Lofer Mountains

The Lofer Mountains[1][2][3][4] or Loferer Mountains[5][6] (German: Loferer Steinberge, lit. "Lofer Rock Mountains") are a mountain range in the Northern Limestone Alps in the Eastern Alps of central Europe. They are located in Austria in the federal states of Tyrol and Salzburg. The Lofers are separated from the Leogang Mountains to the southeast by a 1,202 m high saddle known as the Römersattel.

Lofer Mountains
Loferer Steinberge panorama from Sankt Ulrich am Pillersee
Highest point
PeakGroßes Ochsenhorn
Elevation2,511 m above sea level (AA)
Geography
Location of the Loferer Steinberge within the Eastern Alps
CountryAustria
StatesTyrol and Salzburg
Range coordinates47°32′00″N 12°39′00″E
Parent rangeNorthern Limestone Alps

Summits in the Lofer Mountains

  • Ulrichshorn 2,032 m above sea level (AA)
  • Großes Ochsenhorn 2,511 m above sea level (AA)
  • Mitterhorn (Großes Hinterhorn) 2,506 m above sea level (AA)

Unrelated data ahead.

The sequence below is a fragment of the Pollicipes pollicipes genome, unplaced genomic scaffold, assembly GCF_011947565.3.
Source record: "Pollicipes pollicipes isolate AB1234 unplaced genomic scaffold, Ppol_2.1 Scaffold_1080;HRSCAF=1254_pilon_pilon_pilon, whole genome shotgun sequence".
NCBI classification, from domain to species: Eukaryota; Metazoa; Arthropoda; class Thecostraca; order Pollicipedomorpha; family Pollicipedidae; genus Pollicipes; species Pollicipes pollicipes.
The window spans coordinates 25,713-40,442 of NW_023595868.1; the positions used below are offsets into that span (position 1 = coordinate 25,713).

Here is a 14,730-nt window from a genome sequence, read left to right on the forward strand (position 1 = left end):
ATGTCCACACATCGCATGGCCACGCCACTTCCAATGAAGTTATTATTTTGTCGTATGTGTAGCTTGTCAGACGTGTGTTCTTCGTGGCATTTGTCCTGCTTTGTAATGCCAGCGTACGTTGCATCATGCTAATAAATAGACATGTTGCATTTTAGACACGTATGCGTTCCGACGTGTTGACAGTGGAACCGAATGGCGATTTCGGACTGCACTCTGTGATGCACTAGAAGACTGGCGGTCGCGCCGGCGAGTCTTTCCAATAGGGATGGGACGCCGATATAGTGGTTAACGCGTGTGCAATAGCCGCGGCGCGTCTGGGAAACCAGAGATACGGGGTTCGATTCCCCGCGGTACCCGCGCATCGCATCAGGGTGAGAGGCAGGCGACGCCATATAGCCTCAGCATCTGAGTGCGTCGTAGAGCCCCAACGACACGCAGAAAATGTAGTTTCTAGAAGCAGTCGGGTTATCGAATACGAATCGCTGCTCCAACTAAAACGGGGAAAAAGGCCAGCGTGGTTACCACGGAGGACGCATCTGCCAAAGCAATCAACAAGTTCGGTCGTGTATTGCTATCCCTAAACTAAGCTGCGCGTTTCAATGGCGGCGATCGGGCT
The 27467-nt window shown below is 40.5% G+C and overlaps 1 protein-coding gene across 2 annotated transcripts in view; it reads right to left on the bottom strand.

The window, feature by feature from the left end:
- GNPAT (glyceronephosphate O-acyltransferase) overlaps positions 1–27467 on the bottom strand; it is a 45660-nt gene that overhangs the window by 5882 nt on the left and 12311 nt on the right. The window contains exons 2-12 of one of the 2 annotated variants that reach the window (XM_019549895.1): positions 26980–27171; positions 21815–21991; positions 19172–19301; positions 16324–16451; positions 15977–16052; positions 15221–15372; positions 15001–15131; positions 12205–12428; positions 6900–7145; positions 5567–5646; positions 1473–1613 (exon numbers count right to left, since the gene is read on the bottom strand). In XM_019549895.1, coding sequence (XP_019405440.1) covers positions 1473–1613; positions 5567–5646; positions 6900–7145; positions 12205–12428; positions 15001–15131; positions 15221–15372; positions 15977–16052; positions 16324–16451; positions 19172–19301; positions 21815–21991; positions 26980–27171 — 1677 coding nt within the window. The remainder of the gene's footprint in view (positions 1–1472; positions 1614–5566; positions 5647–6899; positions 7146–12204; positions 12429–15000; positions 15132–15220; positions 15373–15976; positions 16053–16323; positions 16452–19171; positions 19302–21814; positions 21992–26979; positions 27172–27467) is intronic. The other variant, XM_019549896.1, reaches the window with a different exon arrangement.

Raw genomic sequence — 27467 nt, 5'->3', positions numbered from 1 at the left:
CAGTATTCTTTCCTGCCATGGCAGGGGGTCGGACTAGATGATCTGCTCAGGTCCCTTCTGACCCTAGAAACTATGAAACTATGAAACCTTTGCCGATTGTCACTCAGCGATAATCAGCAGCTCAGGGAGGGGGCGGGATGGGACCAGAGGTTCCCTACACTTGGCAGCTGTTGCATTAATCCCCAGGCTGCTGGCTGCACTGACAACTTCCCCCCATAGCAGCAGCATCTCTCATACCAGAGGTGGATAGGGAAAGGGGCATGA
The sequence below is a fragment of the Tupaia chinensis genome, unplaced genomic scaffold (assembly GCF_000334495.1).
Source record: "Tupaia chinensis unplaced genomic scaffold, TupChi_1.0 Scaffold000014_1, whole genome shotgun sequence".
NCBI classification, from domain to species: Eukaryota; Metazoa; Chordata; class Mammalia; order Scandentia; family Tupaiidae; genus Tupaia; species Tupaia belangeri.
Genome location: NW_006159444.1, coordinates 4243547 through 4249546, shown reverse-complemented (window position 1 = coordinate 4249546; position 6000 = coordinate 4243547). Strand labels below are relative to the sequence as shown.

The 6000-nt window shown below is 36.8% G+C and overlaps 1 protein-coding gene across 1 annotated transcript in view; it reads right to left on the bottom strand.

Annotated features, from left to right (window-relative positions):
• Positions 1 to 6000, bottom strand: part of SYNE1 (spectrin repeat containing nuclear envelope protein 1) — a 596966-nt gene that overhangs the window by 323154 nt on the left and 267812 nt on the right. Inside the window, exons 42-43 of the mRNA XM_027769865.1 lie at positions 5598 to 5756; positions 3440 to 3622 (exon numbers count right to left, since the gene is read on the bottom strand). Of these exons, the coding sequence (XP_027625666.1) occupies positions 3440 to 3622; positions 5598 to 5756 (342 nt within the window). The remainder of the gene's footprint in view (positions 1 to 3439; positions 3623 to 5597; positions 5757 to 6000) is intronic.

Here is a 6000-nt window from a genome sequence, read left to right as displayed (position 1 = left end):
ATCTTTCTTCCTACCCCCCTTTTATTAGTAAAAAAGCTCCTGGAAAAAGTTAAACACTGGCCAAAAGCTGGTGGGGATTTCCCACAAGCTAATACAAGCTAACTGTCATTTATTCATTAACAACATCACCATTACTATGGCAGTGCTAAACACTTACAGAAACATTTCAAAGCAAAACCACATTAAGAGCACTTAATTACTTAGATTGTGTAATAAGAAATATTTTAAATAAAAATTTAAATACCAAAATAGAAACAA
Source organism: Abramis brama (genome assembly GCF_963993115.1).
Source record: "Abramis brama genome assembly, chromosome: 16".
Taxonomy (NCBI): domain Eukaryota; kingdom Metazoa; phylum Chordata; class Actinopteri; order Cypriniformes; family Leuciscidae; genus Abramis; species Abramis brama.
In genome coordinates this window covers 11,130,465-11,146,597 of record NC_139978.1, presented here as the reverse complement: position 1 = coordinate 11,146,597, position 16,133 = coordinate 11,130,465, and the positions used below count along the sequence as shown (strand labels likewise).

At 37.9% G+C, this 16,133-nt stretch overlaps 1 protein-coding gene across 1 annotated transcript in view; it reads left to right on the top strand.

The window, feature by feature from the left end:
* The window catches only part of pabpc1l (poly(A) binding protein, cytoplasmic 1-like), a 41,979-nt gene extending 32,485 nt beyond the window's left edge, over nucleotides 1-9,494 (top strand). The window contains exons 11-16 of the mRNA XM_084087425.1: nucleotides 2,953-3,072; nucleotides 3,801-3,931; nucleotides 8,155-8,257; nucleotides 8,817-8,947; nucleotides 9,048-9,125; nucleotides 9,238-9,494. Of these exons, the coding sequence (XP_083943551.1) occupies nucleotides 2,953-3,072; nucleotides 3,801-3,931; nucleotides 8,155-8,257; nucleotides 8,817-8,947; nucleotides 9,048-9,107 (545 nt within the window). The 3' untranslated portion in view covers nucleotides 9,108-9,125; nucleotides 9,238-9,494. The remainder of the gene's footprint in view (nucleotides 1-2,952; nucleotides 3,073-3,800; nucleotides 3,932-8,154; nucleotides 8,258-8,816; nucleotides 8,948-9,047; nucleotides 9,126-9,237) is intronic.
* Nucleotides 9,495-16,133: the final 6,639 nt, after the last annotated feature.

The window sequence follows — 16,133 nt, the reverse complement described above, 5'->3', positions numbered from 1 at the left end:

• Großes Reifhorn 2,480 m above sea level (AA)
  • Breithorn 2,413 m above sea level (AA)
  • Großes Rothorn 2,409 m above sea level (AA)
  • Rothörnl 2,394 m above sea level (AA)
  • Geislhörner 2,291 m above sea level (AA)
  • Seehorn 2,155 m above sea level (AA)
  • Zwölferhörnl 2,104 m above sea level (AA)

Valley settlements

Neighbouring mountain ranges

The Lofer Mountains border on the following other mountain ranges in the Alps:

Photos

References

  1. Lofer Mountains at www.summitpost.org. Accessed on 10 Feb 2013.
  2. Sander, Bruno (1951). Contributions to the study of depositional fabrics: rhythmically deposited triassic limestones and dolomites, American Association of Petroleum Geologists, University of California, pp. 22 and 113.
  3. Various, The Monthly packet of evening readings, Vol. X, Mozley, London, 1870, p. 411
  4. Lichtenberger, Elisabeth (2000). Austria: society and regions, Austrian Academy of Sciences, p. 173. ISBN 978-3-7001-2775-8.
  5. Arnold, Rosemarie (2009). Austria, Baedeker, p. 425. ISBN 978-3-8297-6613-5
  6. Heuss, Theodor (1955). Preludes to life: early memoirs, University of Michigan, p. 143.
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